Another Tudor City Greens Post

Something as special as Tudor City Greens (the little park at 41st to 42nd Streets and Tudor City Place in Manhattan) deserves more than one look. I recently posted on it and just wanted to add some more pictures and commentary.

These are still pictures of the South park part of the Greens. There was a small band playing in the park recently. These aren’t street musicians, but a group contracted by Tudor City to come and play for the residents (and whoever else happened to be there).

Right smack in the middle of the park (which is a pretty small park) is a fountain. I don’t think I’ve ever noticed water flowing in it, but it is a fountain. And a planter, it appears.

There are essentially three east-west walkways and two north-south ones. Below is a view from the fountain looking at the band which was playing near the middle of the northern east-west walkway.

And today’s last photo is from the middle of the westernmost north-south walkway looking in the same direction as the previous picture. If you picture this in your mind, you’ll see that the park is pretty small.

But it is a great little park.

-H

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4 Comments on “Another Tudor City Greens Post”

  1. Corcoran's Roost Says:

    What happened to the money that was supposed to keep the parks open? The President of 45 Tudor City Place said that the fund is broke and shareholders will probably have to start paying. With the Tudor City Greens making questionable moves like putting Brian Thompson on their board, no wonder the Tudor City parks are in the mess they’re in!


    • The two Parks inTudor City which are owned by Tudor City Greens, Inc. remain alive, green and well (financially and physically), and are open 365 days per year from dawn to dusk. Tudor City Greens did not put Brian Thompson on its Board – he was appointed the representative of 45 Tudor City Place by the Board of Directors of that building. Irrespective of the remarks above, Tudor City Greens,Inc. remains a very well run, fiscally sound and highly respected organization staffed entirely by volunteers.

  2. Shilpi Says:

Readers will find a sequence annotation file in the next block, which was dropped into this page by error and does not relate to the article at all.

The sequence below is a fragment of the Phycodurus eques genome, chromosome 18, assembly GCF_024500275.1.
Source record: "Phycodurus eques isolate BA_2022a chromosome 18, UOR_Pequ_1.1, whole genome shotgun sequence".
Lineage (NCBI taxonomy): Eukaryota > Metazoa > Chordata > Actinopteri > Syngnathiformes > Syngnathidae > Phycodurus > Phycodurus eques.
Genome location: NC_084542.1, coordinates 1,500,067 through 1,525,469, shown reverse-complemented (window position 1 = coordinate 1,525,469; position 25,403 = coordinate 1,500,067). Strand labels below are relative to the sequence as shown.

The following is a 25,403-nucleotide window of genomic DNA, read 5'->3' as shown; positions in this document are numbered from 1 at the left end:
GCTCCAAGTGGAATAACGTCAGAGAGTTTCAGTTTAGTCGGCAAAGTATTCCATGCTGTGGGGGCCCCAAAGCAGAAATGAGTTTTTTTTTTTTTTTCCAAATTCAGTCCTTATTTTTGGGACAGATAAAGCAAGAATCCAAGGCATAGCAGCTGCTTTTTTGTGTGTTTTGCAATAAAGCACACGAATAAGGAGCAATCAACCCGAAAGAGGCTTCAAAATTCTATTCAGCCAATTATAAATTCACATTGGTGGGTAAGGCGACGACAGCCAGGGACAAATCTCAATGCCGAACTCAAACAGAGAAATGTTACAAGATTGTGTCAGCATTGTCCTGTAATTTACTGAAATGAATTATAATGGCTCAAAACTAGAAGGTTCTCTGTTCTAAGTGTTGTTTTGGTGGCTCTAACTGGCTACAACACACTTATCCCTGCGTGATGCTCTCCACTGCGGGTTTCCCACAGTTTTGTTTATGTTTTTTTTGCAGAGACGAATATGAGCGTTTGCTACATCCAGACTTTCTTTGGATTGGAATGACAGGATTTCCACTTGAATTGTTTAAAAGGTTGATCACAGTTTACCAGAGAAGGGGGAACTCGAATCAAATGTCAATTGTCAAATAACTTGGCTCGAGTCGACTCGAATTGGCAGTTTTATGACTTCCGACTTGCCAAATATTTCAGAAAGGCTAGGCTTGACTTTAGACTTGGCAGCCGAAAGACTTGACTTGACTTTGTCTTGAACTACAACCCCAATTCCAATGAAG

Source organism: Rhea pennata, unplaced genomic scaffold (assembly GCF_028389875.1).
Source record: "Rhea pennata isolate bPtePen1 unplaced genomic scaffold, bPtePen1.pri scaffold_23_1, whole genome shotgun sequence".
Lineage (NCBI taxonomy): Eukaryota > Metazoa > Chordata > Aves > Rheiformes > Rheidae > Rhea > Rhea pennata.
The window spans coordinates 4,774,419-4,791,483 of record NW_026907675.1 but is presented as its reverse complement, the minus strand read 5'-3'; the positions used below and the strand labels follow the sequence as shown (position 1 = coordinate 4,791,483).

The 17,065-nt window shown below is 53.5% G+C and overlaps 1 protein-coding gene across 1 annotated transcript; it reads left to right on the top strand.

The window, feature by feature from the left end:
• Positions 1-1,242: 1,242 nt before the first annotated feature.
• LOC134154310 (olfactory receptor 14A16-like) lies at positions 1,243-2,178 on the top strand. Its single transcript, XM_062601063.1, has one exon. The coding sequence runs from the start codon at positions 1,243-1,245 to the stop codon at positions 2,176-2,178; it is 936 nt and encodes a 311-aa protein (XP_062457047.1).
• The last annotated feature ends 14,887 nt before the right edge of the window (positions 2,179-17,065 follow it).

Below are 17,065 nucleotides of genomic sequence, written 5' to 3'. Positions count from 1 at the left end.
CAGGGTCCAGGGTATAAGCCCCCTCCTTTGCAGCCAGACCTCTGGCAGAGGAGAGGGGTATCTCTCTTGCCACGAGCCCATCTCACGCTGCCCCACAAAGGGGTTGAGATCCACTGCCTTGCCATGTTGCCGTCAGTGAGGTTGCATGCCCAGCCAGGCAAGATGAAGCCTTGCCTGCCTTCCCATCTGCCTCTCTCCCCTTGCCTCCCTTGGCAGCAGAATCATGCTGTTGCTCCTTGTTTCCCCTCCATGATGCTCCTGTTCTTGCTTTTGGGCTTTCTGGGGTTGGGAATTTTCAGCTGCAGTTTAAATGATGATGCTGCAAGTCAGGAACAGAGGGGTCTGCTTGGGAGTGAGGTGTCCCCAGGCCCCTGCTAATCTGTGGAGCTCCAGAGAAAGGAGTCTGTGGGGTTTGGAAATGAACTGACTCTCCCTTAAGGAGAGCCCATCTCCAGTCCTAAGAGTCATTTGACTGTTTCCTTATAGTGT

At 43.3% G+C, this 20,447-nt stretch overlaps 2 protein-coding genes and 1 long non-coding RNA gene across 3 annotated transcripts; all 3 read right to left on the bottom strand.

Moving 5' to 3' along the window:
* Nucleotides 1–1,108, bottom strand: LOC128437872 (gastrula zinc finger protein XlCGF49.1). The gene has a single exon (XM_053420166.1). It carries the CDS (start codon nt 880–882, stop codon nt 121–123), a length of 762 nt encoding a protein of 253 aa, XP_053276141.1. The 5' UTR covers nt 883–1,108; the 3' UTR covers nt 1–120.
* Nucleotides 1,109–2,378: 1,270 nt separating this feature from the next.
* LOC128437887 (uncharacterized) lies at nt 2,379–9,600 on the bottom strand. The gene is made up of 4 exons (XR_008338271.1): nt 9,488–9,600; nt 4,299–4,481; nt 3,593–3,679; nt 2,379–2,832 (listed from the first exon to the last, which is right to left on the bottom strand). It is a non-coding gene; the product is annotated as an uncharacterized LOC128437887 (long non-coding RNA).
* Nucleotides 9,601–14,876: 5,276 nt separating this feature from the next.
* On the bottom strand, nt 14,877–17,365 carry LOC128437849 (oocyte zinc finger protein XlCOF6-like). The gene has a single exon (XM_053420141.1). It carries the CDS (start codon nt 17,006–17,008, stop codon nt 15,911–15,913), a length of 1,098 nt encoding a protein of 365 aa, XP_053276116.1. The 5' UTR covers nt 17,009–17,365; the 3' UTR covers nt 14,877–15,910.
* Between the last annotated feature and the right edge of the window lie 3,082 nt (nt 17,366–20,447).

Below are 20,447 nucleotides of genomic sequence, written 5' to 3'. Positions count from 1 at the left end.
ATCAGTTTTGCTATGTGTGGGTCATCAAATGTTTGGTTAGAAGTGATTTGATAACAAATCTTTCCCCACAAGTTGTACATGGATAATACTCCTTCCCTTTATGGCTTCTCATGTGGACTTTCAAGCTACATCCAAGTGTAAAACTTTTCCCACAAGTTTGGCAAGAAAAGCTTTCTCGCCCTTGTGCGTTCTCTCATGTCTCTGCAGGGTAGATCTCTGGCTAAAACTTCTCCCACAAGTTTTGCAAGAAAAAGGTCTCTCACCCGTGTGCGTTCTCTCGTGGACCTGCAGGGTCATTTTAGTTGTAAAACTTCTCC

to someone over at Quiggins, it’s idle to ask what would the ALP be like if there were no Greens. It’s inltviabee that a party very much like them would arise, regardless of the ALP because they have a cultural view which is coherent and attracts a definite demographic, which overlaps with disaffected ALP lefties.In the old days f course, what disaffected ALP lefties would do is haggle over front bench positions. Then, to justify their existence, they’d play to their own supporters in public, writing cheques that, as the saying goes, their butts couldn’t keep. This would allow the conservatives to wedge the ALp and play the disunity/reckless radicals running the ALP card. That in turn denied the ALP office, which was the sine qua non of their existence and which even lefties understood was the starting point for actually getting stuff done. So self-censorship and spin takes over, the left loses its sense of purpose and the ALP moves sharper to the right with the tacit consent of a share of the left. Gillard was one of the tacit (and later explicit) consenters. Hawke was the triumph of this policy and its no accident that this period was the beginning of The Greens as a serious movement.The Greens allow people who basically want to elect the ALP to government to be extremely critical of the ALP in public while still voting for them. They get political cover, saying that they really want all these things that the ALP will not speak of, and because they are separate, the conservatives and the ALP can both dump on them without the ALP suffering politically. Anyone who really hates how rightwing the ALP is can leave, feel good about him or herself and still help elect an ALP government as the lesser evil.This does allow the ALP tactical flexibility that having disaffected leftwingers denies them, allowing them to consistently court people likely to vote coalition without sacrificing the votes of scandalised left-liberals and socialists. In a way, this is the job done for the coalition by the Nationals. Unfortunately, as the ALP moves right, the moderate Liberals get squeezed and the Liberals are also forced rightward, with the result that they are reduced to shoring up their hardcore and hoping to wein back votes in the centre based on non-political grounds a scandal, incompetence, overreach etc. or, as we see on asylum seekers, through culture wars issues.So in a way you are right Liam. The presence of The Greens does help produce a more consistently right-wing ALP, but this doesn’t actually change the overall polity very much in practice. All that is different is that the ALP gets to look more politically coherent and to stay on (conservative) message. The policies it delivers will be much the same, though in some areas, it’s conceivable that they will be forced to compromise with The Greens (e.g climate change, forests, water policy, clean feed) which they would not have done had there been no Greens.Everyone from the centre to the left gets something out of this. Left-liberals and scoialists get to feel less done over by the arrangements. The ALP gets elected more often and the two parties’ boothworkers get to play happily families at elections. Even disaffected moderate Liberals can vote 1 green 2 coalition and snub their own party’s conservatives. The only people who lose are the Coalition, who are forced to sound increasingly potty.